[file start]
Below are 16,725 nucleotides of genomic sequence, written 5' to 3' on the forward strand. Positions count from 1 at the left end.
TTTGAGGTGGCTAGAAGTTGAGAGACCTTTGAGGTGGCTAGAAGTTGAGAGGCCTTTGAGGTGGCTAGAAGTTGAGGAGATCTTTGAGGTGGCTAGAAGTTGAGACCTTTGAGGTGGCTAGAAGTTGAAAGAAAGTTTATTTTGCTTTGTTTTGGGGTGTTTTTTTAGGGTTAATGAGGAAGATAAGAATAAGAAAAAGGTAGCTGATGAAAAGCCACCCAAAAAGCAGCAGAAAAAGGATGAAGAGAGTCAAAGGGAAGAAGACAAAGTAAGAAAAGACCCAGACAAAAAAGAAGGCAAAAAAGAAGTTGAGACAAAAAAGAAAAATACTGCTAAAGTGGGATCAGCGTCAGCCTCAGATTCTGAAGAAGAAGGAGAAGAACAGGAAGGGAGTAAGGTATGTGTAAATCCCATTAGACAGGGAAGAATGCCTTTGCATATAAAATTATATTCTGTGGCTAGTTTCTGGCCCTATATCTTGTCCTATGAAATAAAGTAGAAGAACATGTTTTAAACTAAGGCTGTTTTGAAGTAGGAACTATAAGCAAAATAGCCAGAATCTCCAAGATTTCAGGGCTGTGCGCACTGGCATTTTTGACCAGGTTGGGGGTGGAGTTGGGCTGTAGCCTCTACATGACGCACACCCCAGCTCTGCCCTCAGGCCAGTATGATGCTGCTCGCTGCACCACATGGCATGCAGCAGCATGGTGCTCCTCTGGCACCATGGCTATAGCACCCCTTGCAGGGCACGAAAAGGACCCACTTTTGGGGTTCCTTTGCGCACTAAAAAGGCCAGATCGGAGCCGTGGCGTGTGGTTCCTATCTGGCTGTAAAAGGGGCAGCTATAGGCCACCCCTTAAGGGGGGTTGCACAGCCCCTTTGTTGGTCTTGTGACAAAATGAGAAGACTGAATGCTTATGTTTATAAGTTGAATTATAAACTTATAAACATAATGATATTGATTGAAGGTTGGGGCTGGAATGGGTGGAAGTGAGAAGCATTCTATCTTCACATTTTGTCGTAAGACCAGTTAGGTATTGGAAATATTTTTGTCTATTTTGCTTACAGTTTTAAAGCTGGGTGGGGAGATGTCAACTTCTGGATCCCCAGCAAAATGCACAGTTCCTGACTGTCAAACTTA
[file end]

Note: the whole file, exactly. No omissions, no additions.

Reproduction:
Below are 16,725 nucleotides of genomic sequence, written 5' to 3' on the forward strand. Positions count from 1 at the left end.
TTTGAGGTGGCTAGAAGTTGAGAGACCTTTGAGGTGGCTAGAAGTTGAGAGGCCTTTGAGGTGGCTAGAAGTTGAGGAGATCTTTGAGGTGGCTAGAAGTTGAGACCTTTGAGGTGGCTAGAAGTTGAAAGAAAGTTTATTTTGCTTTGTTTTGGGGTGTTTTTTTAGGGTTAATGAGGAAGATAAGAATAAGAAAAAGGTAGCTGATGAAAAGCCACCCAAAAAGCAGCAGAAAAAGGATGAAGAGAGTCAAAGGGAAGAAGACAAAGTAAGAAAAGACCCAGACAAAAAAGAAGGCAAAAAAGAAGTTGAGACAAAAAAGAAAAATACTGCTAAAGTGGGATCAGCGTCAGCCTCAGATTCTGAAGAAGAAGGAGAAGAACAGGAAGGGAGTAAGGTATGTGTAAATCCCATTAGACAGGGAAGAATGCCTTTGCATATAAAATTATATTCTGTGGCTAGTTTCTGGCCCTATATCTTGTCCTATGAAATAAAGTAGAAGAACATGTTTTAAACTAAGGCTGTTTTGAAGTAGGAACTATAAGCAAAATAGCCAGAATCTCCAAGATTTCAGGGCTGTGCGCACTGGCATTTTTGACCAGGTTGGGGGTGGAGTTGGGCTGTAGCCTCTACATGACGCACACCCCAGCTCTGCCCTCAGGCCAGTATGATGCTGCTCGCTGCACCACATGGCATGCAGCAGCATGGTGCTCCTCTGGCACCATGGCTATAGCACCCCTTGCAGGGCACGAAAAGGACCCACTTTTGGGGTTCCTTTGCGCACTAAAAAGGCCAGATCGGAGCCGTGGCGTGTGGTTCCTATCTGGCTGTAAAAGGGGCAGCTATAGGCCACCCCTTAAGGGGGGTTGCACAGCCCCTTTGTTGGTCTTGTGACAAAATGAGAAGACTGAATGCTTATGTTTATAAGTTGAATTATAAACTTATAAACATAATGATATTGATTGAAGGTTGGGGCTGGAATGGGTGGAAGTGAGAAGCATTCTATCTTCACATTTTGTCGTAAGACCAGTTAGGTATTGGAAATATTTTTGTCTATTTTGCTTACAGTTTTAAAGCTGGGTGGGGAGATGTCAACTTCTGGATCCCCAGCAAAATGCACAGTTCCTGACTGTCAAACTTA